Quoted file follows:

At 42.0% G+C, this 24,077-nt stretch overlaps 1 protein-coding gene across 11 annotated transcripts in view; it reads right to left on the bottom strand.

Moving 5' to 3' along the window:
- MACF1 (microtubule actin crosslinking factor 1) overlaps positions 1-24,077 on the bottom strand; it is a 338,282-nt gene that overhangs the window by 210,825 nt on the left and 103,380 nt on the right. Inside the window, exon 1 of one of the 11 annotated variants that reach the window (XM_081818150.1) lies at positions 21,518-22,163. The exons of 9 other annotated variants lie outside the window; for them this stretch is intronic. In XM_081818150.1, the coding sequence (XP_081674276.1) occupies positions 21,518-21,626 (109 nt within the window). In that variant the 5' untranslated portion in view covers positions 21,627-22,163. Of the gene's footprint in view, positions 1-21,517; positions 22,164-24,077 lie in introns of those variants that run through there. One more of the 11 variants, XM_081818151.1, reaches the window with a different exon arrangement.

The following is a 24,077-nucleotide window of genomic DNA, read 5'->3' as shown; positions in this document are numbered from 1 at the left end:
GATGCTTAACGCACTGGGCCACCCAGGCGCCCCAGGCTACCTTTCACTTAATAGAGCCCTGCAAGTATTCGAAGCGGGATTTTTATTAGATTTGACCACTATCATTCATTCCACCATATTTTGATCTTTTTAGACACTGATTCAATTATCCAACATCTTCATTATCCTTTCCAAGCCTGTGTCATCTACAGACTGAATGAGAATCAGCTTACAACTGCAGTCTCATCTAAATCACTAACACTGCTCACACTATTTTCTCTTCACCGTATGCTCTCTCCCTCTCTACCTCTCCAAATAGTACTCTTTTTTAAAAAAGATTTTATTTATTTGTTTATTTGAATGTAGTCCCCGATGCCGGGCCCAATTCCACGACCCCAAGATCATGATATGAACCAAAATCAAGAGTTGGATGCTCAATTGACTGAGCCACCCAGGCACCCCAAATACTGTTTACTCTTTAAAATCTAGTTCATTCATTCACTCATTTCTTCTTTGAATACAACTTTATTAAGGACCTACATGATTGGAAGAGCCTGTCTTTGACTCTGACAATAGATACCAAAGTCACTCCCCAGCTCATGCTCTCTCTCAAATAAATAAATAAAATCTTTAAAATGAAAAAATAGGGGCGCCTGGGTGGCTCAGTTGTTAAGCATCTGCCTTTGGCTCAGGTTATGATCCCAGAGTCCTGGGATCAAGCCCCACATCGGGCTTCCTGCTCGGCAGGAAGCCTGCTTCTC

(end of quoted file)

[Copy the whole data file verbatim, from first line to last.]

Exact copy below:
At 42.0% G+C, this 24,077-nt stretch overlaps 1 protein-coding gene across 11 annotated transcripts in view; it reads right to left on the bottom strand.

Moving 5' to 3' along the window:
- MACF1 (microtubule actin crosslinking factor 1) overlaps positions 1-24,077 on the bottom strand; it is a 338,282-nt gene that overhangs the window by 210,825 nt on the left and 103,380 nt on the right. Inside the window, exon 1 of one of the 11 annotated variants that reach the window (XM_081818150.1) lies at positions 21,518-22,163. The exons of 9 other annotated variants lie outside the window; for them this stretch is intronic. In XM_081818150.1, the coding sequence (XP_081674276.1) occupies positions 21,518-21,626 (109 nt within the window). In that variant the 5' untranslated portion in view covers positions 21,627-22,163. Of the gene's footprint in view, positions 1-21,517; positions 22,164-24,077 lie in introns of those variants that run through there. One more of the 11 variants, XM_081818151.1, reaches the window with a different exon arrangement.

The following is a 24,077-nucleotide window of genomic DNA, read 5'->3' as shown; positions in this document are numbered from 1 at the left end:
GATGCTTAACGCACTGGGCCACCCAGGCGCCCCAGGCTACCTTTCACTTAATAGAGCCCTGCAAGTATTCGAAGCGGGATTTTTATTAGATTTGACCACTATCATTCATTCCACCATATTTTGATCTTTTTAGACACTGATTCAATTATCCAACATCTTCATTATCCTTTCCAAGCCTGTGTCATCTACAGACTGAATGAGAATCAGCTTACAACTGCAGTCTCATCTAAATCACTAACACTGCTCACACTATTTTCTCTTCACCGTATGCTCTCTCCCTCTCTACCTCTCCAAATAGTACTCTTTTTTAAAAAAGATTTTATTTATTTGTTTATTTGAATGTAGTCCCCGATGCCGGGCCCAATTCCACGACCCCAAGATCATGATATGAACCAAAATCAAGAGTTGGATGCTCAATTGACTGAGCCACCCAGGCACCCCAAATACTGTTTACTCTTTAAAATCTAGTTCATTCATTCACTCATTTCTTCTTTGAATACAACTTTATTAAGGACCTACATGATTGGAAGAGCCTGTCTTTGACTCTGACAATAGATACCAAAGTCACTCCCCAGCTCATGCTCTCTCTCAAATAAATAAATAAAATCTTTAAAATGAAAAAATAGGGGCGCCTGGGTGGCTCAGTTGTTAAGCATCTGCCTTTGGCTCAGGTTATGATCCCAGAGTCCTGGGATCAAGCCCCACATCGGGCTTCCTGCTCGGCAGGAAGCCTGCTTCTC